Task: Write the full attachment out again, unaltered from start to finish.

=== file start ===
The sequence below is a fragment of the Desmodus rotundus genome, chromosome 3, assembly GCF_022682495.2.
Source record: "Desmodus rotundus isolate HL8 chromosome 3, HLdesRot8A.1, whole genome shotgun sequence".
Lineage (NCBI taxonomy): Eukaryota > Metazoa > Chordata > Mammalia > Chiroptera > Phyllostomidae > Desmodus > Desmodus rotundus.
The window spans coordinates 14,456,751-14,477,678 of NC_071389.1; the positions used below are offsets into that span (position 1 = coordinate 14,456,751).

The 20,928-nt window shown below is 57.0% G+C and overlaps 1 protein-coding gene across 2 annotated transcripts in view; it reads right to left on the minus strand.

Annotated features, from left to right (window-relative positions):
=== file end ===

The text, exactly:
The sequence below is a fragment of the Desmodus rotundus genome, chromosome 3, assembly GCF_022682495.2.
Source record: "Desmodus rotundus isolate HL8 chromosome 3, HLdesRot8A.1, whole genome shotgun sequence".
Lineage (NCBI taxonomy): Eukaryota > Metazoa > Chordata > Mammalia > Chiroptera > Phyllostomidae > Desmodus > Desmodus rotundus.
The window spans coordinates 14,456,751-14,477,678 of NC_071389.1; the positions used below are offsets into that span (position 1 = coordinate 14,456,751).

The 20,928-nt window shown below is 57.0% G+C and overlaps 1 protein-coding gene across 2 annotated transcripts in view; it reads right to left on the minus strand.

Annotated features, from left to right (window-relative positions):